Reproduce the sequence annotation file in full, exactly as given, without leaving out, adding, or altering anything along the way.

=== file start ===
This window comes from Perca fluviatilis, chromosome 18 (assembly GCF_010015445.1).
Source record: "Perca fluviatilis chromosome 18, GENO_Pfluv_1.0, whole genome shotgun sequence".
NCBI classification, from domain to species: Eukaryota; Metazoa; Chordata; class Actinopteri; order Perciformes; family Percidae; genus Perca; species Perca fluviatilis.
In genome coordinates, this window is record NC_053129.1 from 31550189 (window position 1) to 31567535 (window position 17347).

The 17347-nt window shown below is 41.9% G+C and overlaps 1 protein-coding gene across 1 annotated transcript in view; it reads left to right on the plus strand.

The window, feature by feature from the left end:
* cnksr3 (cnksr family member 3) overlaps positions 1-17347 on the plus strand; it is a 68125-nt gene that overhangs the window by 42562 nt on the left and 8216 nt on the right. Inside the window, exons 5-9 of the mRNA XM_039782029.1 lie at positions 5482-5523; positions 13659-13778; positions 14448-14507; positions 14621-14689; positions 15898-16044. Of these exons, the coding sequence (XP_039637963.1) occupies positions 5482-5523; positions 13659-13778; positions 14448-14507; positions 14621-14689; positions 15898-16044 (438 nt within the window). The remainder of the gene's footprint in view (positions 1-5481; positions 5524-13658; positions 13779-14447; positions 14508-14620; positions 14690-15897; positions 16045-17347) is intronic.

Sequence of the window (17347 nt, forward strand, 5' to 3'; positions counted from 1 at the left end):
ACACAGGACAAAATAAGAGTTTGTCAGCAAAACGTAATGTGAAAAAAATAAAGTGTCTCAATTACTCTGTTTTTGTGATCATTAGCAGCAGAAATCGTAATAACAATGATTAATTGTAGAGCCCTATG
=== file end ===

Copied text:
This window comes from Perca fluviatilis, chromosome 18 (assembly GCF_010015445.1).
Source record: "Perca fluviatilis chromosome 18, GENO_Pfluv_1.0, whole genome shotgun sequence".
NCBI classification, from domain to species: Eukaryota; Metazoa; Chordata; class Actinopteri; order Perciformes; family Percidae; genus Perca; species Perca fluviatilis.
In genome coordinates, this window is record NC_053129.1 from 31550189 (window position 1) to 31567535 (window position 17347).

The 17347-nt window shown below is 41.9% G+C and overlaps 1 protein-coding gene across 1 annotated transcript in view; it reads left to right on the plus strand.

The window, feature by feature from the left end:
* cnksr3 (cnksr family member 3) overlaps positions 1-17347 on the plus strand; it is a 68125-nt gene that overhangs the window by 42562 nt on the left and 8216 nt on the right. Inside the window, exons 5-9 of the mRNA XM_039782029.1 lie at positions 5482-5523; positions 13659-13778; positions 14448-14507; positions 14621-14689; positions 15898-16044. Of these exons, the coding sequence (XP_039637963.1) occupies positions 5482-5523; positions 13659-13778; positions 14448-14507; positions 14621-14689; positions 15898-16044 (438 nt within the window). The remainder of the gene's footprint in view (positions 1-5481; positions 5524-13658; positions 13779-14447; positions 14508-14620; positions 14690-15897; positions 16045-17347) is intronic.

Sequence of the window (17347 nt, forward strand, 5' to 3'; positions counted from 1 at the left end):
ACACAGGACAAAATAAGAGTTTGTCAGCAAAACGTAATGTGAAAAAAATAAAGTGTCTCAATTACTCTGTTTTTGTGATCATTAGCAGCAGAAATCGTAATAACAATGATTAATTGTAGAGCCCTATG